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The Holistic Bill of Rights

An Agorist is a latter-day American Revolutionary who declares the government breaching the Bill of Rights nullifies the Constitution.

Harvey Weinstein and Greg Gutfeld are equally opposed to the Bill of Rights. It’s just that one can’t count to 2 and the other to 4.

I don’t use a monolithic talking-points approach in my defense of freedom.

My old mentor, Samuel Edward Konkin III, taught me that since all opponents of liberty pretend to be in favor of a holistic liberty — then either betray it from the right-wing or left-wing — the rhetorical technique is to come at them from their own ideological window and show them the contradictions to their own premises.

This week, in which movie mogul Harvey Weinstein attacked the Second Amendment right-to-keep-and-bear-arms from the left and Fox News star Greg Gutfeld attacked the Fourth Amendment right-to-be-secure-in-one’s-papers-and-effects from the right, had me using this technique of attacking liberty-opponents from their own flanks — back-to-back.

Here are the open letters I sent each of them.
–J. Neil Schulman

Open Letter to Harvey Weinstein

Harvey Weinstein
Harvey Weinstein

Dear Mr. Weinstein,

I’m the author and indie filmmaker, J. Neil Schulman. In the past I’ve hoped to work with you both in distribution of the two feature films I’ve already written, produced, and directed, and on future projects. I’ve enjoyed many of the films you’ve produced and I think if you took the time to get to know me you’d find that we have a lot of views in common when it comes to opposing the fascist/imperialist elements that dominate American politics.

Yet the one area where you most need to understand an alternative point of view is the issue of civilian ownership of firearms. You’ve been in the middle of a talking-points war between neo-Nixonians on the right and neo-Clintonistas on the left who agree on civilian disarmament, It’s a mistake the hard-left never made in supporting arming union workers against Pinkertons and the Black Panthers in arming blacks against Klan and other violent segregationists.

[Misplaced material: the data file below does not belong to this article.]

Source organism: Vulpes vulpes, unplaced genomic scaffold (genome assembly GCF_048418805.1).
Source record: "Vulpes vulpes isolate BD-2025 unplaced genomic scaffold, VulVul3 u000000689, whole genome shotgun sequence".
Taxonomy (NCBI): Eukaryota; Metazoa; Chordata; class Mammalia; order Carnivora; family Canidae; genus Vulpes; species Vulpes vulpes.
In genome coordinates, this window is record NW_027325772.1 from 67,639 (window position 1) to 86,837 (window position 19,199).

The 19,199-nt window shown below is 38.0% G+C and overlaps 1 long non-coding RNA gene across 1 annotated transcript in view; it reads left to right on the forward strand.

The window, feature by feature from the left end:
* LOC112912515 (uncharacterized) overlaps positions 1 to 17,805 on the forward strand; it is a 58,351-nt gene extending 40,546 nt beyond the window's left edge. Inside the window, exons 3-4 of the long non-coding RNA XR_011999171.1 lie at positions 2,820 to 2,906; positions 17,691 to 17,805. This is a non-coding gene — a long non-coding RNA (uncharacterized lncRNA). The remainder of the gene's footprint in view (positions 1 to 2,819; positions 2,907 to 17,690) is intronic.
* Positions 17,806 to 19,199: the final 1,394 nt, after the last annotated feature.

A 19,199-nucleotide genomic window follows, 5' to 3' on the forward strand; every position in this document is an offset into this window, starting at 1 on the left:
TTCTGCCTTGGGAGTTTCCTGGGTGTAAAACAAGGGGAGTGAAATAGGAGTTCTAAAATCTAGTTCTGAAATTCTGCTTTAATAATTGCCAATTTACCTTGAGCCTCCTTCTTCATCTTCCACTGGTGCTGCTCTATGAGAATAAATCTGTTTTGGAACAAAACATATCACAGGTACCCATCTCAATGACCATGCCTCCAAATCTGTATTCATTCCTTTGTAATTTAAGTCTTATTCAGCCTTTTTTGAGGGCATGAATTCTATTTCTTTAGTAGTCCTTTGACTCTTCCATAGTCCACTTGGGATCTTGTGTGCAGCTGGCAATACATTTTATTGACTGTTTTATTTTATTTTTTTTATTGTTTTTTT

I also approach this question from the viewpoint of a Jew who has written that if the Jews of Germany had remained armed and kept a warrior spirit then Kristalnacht could have been the beginning of the end for the Nazi Party prior to World War 2.

As Sinclair Lewis warned in It Can’t Happen Here, fascism not only can happen in America, it already has. Your own movies about extreme renditions of innocent people and every kind of abuse of the Bill of Rights by multiple federal departments including Homeland Security and the NSA have proved that.

The last line of defense — the only thing that can be the bottom line in defending all the other Bill of Rights — is the ability of the American people to shoot back when fired on by stormtroopers — and I’m not making this about Barack Obama; it’s true of any imperial presidency of any party that has contempt for law, the people’s rights, and due process.

I’d love to show you my new movie, Alongside Night, that makes these points in dramatic form.


J. Neil Schulman
Alongside Night

Open Letter to Greg Gutfeld

Greg Gutfeld
Greg Gutfeld

Greg Gutfeld,

There is no balance between security measures that violate the rights of innocent people as enshrined in the Bill of Rights and the individual liberties those measures abridge or infringe.